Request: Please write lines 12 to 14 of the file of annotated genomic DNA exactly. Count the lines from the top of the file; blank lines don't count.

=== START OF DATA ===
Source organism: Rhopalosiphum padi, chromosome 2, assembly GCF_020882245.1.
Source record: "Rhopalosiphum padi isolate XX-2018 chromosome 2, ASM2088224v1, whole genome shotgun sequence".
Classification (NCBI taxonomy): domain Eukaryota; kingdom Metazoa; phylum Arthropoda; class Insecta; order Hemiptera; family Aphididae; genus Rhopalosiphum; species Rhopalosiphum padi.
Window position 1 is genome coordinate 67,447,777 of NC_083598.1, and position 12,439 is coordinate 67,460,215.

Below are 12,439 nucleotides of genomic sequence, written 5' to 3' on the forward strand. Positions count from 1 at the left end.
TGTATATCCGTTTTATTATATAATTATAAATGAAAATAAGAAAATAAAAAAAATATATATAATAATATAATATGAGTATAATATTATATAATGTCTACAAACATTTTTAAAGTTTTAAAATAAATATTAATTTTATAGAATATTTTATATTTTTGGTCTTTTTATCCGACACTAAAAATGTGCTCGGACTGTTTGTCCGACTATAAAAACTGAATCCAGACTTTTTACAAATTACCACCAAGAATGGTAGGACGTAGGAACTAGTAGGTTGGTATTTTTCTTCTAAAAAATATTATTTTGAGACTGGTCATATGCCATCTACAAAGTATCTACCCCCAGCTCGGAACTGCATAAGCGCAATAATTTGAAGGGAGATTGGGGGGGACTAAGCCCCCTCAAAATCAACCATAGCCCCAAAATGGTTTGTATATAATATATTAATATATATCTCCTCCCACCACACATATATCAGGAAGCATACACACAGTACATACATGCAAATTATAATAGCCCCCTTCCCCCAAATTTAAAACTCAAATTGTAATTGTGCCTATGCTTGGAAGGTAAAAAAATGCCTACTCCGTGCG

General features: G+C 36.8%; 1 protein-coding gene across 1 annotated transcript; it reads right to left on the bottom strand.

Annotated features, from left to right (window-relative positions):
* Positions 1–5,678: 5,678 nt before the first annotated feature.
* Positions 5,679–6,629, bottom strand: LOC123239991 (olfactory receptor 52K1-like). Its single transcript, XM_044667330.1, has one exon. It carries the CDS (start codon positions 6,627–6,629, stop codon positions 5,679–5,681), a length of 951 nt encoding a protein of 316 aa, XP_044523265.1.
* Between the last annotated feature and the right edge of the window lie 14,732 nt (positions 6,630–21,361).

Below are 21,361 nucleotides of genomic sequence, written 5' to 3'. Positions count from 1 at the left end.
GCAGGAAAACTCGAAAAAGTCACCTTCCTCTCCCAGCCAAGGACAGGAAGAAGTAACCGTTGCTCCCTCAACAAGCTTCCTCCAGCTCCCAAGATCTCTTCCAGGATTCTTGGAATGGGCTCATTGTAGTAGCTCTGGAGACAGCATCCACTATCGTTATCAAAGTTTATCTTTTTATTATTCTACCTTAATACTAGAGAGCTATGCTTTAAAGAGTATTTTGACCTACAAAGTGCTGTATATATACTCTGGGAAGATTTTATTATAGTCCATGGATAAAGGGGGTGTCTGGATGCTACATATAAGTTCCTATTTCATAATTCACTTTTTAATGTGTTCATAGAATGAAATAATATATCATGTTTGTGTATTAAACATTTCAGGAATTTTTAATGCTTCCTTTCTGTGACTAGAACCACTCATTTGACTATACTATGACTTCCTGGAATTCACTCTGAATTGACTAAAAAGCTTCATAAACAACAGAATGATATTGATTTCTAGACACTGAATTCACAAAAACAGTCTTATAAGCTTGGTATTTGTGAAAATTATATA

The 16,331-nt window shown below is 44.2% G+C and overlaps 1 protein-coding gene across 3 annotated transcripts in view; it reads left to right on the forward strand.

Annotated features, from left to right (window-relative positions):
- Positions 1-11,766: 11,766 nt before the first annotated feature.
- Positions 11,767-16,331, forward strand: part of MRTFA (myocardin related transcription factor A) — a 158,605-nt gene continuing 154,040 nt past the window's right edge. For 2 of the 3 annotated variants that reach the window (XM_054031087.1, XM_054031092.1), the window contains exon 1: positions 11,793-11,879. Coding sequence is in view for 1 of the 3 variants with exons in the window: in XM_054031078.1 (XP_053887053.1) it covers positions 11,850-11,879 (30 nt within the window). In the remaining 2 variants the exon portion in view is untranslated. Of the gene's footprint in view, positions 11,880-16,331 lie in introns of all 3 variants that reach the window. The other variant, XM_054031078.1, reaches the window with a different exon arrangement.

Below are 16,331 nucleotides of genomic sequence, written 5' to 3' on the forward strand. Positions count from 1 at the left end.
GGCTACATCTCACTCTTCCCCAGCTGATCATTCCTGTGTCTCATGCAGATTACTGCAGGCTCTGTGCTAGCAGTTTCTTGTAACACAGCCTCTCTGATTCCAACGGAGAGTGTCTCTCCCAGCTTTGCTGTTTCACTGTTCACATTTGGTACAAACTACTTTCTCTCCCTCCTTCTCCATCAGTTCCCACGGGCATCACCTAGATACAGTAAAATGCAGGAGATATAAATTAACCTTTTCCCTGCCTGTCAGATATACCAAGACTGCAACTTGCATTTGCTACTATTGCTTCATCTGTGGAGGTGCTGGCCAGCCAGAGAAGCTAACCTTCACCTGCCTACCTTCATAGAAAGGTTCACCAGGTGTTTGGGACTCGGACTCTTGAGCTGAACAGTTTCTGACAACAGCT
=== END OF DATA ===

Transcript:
Below are 21,361 nucleotides of genomic sequence, written 5' to 3'. Positions count from 1 at the left end.
GCAGGAAAACTCGAAAAAGTCACCTTCCTCTCCCAGCCAAGGACAGGAAGAAGTAACCGTTGCTCCCTCAACAAGCTTCCTCCAGCTCCCAAGATCTCTTCCAGGATTCTTGGAATGGGCTCATTGTAGTAGCTCTGGAGACAGCATCCACTATCGTTATCAAAGTTTATCTTTTTATTATTCTACCTTAATACTAGAGAGCTATGCTTTAAAGAGTATTTTGACCTACAAAGTGCTGTATATATACTCTGGGAAGATTTTATTATAGTCCATGGATAAAGGGGGTGTCTGGATGCTACATATAAGTTCCTATTTCATAATTCACTTTTTAATGTGTTCATAGAATGAAATAATATATCATGTTTGTGTATTAAACATTTCAGGAATTTTTAATGCTTCCTTTCTGTGACTAGAACCACTCATTTGACTATACTATGACTTCCTGGAATTCACTCTGAATTGACTAAAAAGCTTCATAAACAACAGAATGATATTGATTTCTAGACACTGAATTCACAAAAACAGTCTTATAAGCTTGGTATTTGTGAAAATTATATA

The 16,331-nt window shown below is 44.2% G+C and overlaps 1 protein-coding gene across 3 annotated transcripts in view; it reads left to right on the forward strand.